Adnoc Logistics and Services (Adnoc L&S) has a large parent in state energy company Abu Dhabi National Oil Co (Adnoc).
But Adnoc L&S chief executive Captain Abdulkareem Al Masabi believes the market view that his company only exists to buy capacity for shipping Adnoc volumes is "misleading".
“We are a pure commercially-driven shipping company,” he said. “The volumes from the parent company do support us, but it is not the one that determines which one [ship] we buy. We have to look at the overall global market and see where we can grow.”
Al Masabi stressed the company is a long-term player and will compete in the international market for requirements on term tonnage.
He said the strategy of Adnoc L&S is to own one-third of its tonnage, have another third on short-term charter and the remaining portion on long-term hire to balance the cyclical nature of the business.
He acknowledged the company will also grow with its parent and highlighted the formation of the Adnoc Global Trading and Adnoc Trading brands last year.
“This will give us the opportunity and leverage to best utilise our fleet because it will be in trading mode rather than just molecules going out to the customer,” he said.
Adnoc refinery and sulphur production volumes are also increasing, offering the potential for Adnoc L&S to ship more volumes and further expand its fleet.
Al Masabi said Adnoc L&S has been on what he described as “a major transformation journey” to synergise together the culture from all of its different foundation companies.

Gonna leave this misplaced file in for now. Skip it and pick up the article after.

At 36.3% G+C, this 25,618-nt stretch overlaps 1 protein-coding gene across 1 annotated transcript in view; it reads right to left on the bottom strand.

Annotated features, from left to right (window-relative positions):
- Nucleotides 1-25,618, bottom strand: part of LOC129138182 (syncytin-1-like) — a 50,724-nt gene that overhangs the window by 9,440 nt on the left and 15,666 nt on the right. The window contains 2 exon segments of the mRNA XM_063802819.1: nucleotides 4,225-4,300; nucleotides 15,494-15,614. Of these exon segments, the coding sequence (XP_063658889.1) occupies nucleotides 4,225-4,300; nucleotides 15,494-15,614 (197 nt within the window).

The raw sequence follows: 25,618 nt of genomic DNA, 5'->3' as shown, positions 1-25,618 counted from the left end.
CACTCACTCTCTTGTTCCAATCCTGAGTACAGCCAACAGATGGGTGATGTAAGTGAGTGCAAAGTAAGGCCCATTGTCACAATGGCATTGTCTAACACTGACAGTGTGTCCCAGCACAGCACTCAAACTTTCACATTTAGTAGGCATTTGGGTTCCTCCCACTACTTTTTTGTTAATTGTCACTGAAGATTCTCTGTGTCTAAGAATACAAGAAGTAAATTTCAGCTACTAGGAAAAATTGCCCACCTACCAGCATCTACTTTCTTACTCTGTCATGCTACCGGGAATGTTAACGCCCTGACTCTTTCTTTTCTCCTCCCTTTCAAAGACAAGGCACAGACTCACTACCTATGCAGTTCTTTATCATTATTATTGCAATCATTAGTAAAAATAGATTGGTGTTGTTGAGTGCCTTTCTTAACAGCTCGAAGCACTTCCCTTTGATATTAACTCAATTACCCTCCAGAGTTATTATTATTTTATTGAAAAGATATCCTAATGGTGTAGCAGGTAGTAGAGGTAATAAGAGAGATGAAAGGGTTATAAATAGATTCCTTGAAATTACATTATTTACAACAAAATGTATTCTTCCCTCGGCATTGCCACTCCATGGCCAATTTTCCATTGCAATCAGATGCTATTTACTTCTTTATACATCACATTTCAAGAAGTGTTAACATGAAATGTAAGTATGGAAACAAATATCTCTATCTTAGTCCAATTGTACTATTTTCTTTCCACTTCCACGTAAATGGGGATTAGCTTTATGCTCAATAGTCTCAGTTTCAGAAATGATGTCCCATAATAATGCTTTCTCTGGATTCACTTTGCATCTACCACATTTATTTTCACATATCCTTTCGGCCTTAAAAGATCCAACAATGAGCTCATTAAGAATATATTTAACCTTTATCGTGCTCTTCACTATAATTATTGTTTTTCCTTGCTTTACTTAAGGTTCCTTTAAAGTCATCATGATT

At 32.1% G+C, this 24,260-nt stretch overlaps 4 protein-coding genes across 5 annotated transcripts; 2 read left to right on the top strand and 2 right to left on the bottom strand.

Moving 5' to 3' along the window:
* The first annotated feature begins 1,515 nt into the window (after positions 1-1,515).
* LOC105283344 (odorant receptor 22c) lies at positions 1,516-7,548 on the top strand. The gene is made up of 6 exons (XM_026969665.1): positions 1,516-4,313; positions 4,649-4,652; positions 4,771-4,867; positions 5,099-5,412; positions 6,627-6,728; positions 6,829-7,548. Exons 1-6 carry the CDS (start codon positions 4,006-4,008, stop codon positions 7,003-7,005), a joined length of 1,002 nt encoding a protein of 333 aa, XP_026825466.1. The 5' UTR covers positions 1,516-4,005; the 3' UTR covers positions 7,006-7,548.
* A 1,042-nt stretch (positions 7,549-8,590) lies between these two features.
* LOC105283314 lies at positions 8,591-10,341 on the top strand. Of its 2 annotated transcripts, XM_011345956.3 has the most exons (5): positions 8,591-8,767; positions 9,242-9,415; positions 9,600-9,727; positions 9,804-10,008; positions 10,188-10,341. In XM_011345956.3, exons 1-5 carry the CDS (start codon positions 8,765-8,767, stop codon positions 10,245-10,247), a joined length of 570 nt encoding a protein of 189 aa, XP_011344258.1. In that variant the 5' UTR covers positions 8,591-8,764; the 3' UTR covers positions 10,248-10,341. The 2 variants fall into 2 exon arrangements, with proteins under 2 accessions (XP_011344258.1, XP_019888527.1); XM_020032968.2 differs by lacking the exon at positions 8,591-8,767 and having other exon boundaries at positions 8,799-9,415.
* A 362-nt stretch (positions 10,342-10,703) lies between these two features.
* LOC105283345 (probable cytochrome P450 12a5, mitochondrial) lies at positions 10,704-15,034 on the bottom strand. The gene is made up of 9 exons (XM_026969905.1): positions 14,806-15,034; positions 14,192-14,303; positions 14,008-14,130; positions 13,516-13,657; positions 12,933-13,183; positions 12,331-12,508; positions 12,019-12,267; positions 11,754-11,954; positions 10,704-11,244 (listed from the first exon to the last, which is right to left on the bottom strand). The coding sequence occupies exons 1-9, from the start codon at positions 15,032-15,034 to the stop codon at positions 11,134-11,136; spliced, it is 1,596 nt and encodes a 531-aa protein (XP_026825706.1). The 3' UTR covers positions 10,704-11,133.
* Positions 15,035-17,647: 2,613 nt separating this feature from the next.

He said it is now the largest integrated shipping and logistics outfit for the energy sector in the Middle East Gulf states region, adding that he believes its uniqueness lies in its ability to offer end-to-end solutions.
The company plans to produce its first environmental, social and governance (ESG) report this year.
“We need to set a target and we need to stick to these targets,” Al Masabi said.
He believes this, and driving the technology side of the business, will differentiate the company from its competitors.
Al Masabi is also keen to take leadership on industry research and development, particularly on future fuels.
“We should not wait for new regulations,” he said. “We should be contributing to how we shape this in the future.”
On the agenda this year, aside from further growth in shipping, is a new move in offshore logistics into lift boats, including jack-up, maintenance and accommodation barges.
Al Masabi also has regional and international ambitions.
But he said the safety, skills and motivation of Adnoc L&S’ people, onshore and offshore, must be at the heart of what the company does.